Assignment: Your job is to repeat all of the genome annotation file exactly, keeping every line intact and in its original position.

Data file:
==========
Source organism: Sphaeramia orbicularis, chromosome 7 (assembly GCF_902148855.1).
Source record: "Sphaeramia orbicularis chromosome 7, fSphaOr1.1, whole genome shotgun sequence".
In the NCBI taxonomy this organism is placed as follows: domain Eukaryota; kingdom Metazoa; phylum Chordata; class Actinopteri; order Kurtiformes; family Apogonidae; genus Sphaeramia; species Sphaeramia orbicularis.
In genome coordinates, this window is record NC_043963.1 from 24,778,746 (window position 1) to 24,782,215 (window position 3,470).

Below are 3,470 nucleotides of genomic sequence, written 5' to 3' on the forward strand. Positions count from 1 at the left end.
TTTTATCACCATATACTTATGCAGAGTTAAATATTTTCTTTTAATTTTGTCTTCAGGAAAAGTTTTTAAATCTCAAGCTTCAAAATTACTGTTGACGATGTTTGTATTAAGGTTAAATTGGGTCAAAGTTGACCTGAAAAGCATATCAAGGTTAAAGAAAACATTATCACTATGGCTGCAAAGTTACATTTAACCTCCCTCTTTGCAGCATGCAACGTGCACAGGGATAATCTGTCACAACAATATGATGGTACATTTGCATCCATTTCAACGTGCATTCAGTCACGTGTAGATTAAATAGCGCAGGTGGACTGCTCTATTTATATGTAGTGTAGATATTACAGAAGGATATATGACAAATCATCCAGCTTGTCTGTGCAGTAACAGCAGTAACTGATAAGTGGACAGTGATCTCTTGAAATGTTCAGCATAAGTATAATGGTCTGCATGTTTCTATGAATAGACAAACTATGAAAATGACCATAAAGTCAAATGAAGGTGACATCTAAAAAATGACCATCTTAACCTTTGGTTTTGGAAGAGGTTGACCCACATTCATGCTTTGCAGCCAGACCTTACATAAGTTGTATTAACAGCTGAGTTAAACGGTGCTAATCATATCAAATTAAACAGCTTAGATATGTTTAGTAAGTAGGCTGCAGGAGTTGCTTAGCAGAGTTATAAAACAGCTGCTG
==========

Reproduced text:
Source organism: Sphaeramia orbicularis, chromosome 7 (assembly GCF_902148855.1).
Source record: "Sphaeramia orbicularis chromosome 7, fSphaOr1.1, whole genome shotgun sequence".
In the NCBI taxonomy this organism is placed as follows: domain Eukaryota; kingdom Metazoa; phylum Chordata; class Actinopteri; order Kurtiformes; family Apogonidae; genus Sphaeramia; species Sphaeramia orbicularis.
In genome coordinates, this window is record NC_043963.1 from 24,778,746 (window position 1) to 24,782,215 (window position 3,470).

Below are 3,470 nucleotides of genomic sequence, written 5' to 3' on the forward strand. Positions count from 1 at the left end.
TTTTATCACCATATACTTATGCAGAGTTAAATATTTTCTTTTAATTTTGTCTTCAGGAAAAGTTTTTAAATCTCAAGCTTCAAAATTACTGTTGACGATGTTTGTATTAAGGTTAAATTGGGTCAAAGTTGACCTGAAAAGCATATCAAGGTTAAAGAAAACATTATCACTATGGCTGCAAAGTTACATTTAACCTCCCTCTTTGCAGCATGCAACGTGCACAGGGATAATCTGTCACAACAATATGATGGTACATTTGCATCCATTTCAACGTGCATTCAGTCACGTGTAGATTAAATAGCGCAGGTGGACTGCTCTATTTATATGTAGTGTAGATATTACAGAAGGATATATGACAAATCATCCAGCTTGTCTGTGCAGTAACAGCAGTAACTGATAAGTGGACAGTGATCTCTTGAAATGTTCAGCATAAGTATAATGGTCTGCATGTTTCTATGAATAGACAAACTATGAAAATGACCATAAAGTCAAATGAAGGTGACATCTAAAAAATGACCATCTTAACCTTTGGTTTTGGAAGAGGTTGACCCACATTCATGCTTTGCAGCCAGACCTTACATAAGTTGTATTAACAGCTGAGTTAAACGGTGCTAATCATATCAAATTAAACAGCTTAGATATGTTTAGTAAGTAGGCTGCAGGAGTTGCTTAGCAGAGTTATAAAACAGCTGCTG